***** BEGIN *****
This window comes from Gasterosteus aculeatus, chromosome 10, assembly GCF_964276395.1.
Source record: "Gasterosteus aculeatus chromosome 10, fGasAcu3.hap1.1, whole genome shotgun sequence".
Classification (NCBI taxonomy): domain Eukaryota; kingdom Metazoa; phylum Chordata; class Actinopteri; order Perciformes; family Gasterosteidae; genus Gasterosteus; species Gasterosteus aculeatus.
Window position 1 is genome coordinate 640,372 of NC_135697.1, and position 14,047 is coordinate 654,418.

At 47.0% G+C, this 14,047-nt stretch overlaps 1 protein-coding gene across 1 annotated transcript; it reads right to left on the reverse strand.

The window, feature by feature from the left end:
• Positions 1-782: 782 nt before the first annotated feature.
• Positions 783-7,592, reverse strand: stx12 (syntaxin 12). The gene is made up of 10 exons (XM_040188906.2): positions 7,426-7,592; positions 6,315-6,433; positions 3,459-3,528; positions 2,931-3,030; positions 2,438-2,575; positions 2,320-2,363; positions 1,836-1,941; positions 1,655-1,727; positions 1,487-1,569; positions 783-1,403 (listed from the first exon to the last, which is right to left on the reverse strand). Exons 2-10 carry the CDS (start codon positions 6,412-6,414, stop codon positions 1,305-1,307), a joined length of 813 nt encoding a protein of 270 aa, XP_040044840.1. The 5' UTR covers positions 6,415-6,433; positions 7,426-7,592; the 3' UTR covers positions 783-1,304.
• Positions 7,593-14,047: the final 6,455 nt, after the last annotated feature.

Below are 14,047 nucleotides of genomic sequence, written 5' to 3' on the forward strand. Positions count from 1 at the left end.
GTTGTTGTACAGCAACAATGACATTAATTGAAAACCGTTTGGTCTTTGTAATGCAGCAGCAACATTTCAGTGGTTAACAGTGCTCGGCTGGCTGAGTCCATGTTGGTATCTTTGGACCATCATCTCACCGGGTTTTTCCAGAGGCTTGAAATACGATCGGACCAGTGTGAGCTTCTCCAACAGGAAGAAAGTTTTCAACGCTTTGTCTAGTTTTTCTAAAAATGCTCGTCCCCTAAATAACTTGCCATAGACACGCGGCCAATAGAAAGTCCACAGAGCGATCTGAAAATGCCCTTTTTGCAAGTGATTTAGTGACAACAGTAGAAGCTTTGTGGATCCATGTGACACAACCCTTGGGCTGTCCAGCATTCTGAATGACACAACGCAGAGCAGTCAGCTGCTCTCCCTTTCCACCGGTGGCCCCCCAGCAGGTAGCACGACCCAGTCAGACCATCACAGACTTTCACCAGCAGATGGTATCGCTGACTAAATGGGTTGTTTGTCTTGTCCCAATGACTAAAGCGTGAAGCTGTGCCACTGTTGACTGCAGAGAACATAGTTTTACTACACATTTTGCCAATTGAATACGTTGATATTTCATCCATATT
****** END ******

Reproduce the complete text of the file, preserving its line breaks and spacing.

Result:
This window comes from Gasterosteus aculeatus, chromosome 10, assembly GCF_964276395.1.
Source record: "Gasterosteus aculeatus chromosome 10, fGasAcu3.hap1.1, whole genome shotgun sequence".
Classification (NCBI taxonomy): domain Eukaryota; kingdom Metazoa; phylum Chordata; class Actinopteri; order Perciformes; family Gasterosteidae; genus Gasterosteus; species Gasterosteus aculeatus.
Window position 1 is genome coordinate 640,372 of NC_135697.1, and position 14,047 is coordinate 654,418.

At 47.0% G+C, this 14,047-nt stretch overlaps 1 protein-coding gene across 1 annotated transcript; it reads right to left on the reverse strand.

The window, feature by feature from the left end:
• Positions 1-782: 782 nt before the first annotated feature.
• Positions 783-7,592, reverse strand: stx12 (syntaxin 12). The gene is made up of 10 exons (XM_040188906.2): positions 7,426-7,592; positions 6,315-6,433; positions 3,459-3,528; positions 2,931-3,030; positions 2,438-2,575; positions 2,320-2,363; positions 1,836-1,941; positions 1,655-1,727; positions 1,487-1,569; positions 783-1,403 (listed from the first exon to the last, which is right to left on the reverse strand). Exons 2-10 carry the CDS (start codon positions 6,412-6,414, stop codon positions 1,305-1,307), a joined length of 813 nt encoding a protein of 270 aa, XP_040044840.1. The 5' UTR covers positions 6,415-6,433; positions 7,426-7,592; the 3' UTR covers positions 783-1,304.
• Positions 7,593-14,047: the final 6,455 nt, after the last annotated feature.

Below are 14,047 nucleotides of genomic sequence, written 5' to 3' on the forward strand. Positions count from 1 at the left end.
GTTGTTGTACAGCAACAATGACATTAATTGAAAACCGTTTGGTCTTTGTAATGCAGCAGCAACATTTCAGTGGTTAACAGTGCTCGGCTGGCTGAGTCCATGTTGGTATCTTTGGACCATCATCTCACCGGGTTTTTCCAGAGGCTTGAAATACGATCGGACCAGTGTGAGCTTCTCCAACAGGAAGAAAGTTTTCAACGCTTTGTCTAGTTTTTCTAAAAATGCTCGTCCCCTAAATAACTTGCCATAGACACGCGGCCAATAGAAAGTCCACAGAGCGATCTGAAAATGCCCTTTTTGCAAGTGATTTAGTGACAACAGTAGAAGCTTTGTGGATCCATGTGACACAACCCTTGGGCTGTCCAGCATTCTGAATGACACAACGCAGAGCAGTCAGCTGCTCTCCCTTTCCACCGGTGGCCCCCCAGCAGGTAGCACGACCCAGTCAGACCATCACAGACTTTCACCAGCAGATGGTATCGCTGACTAAATGGGTTGTTTGTCTTGTCCCAATGACTAAAGCGTGAAGCTGTGCCACTGTTGACTGCAGAGAACATAGTTTTACTACACATTTTGCCAATTGAATACGTTGATATTTCATCCATATT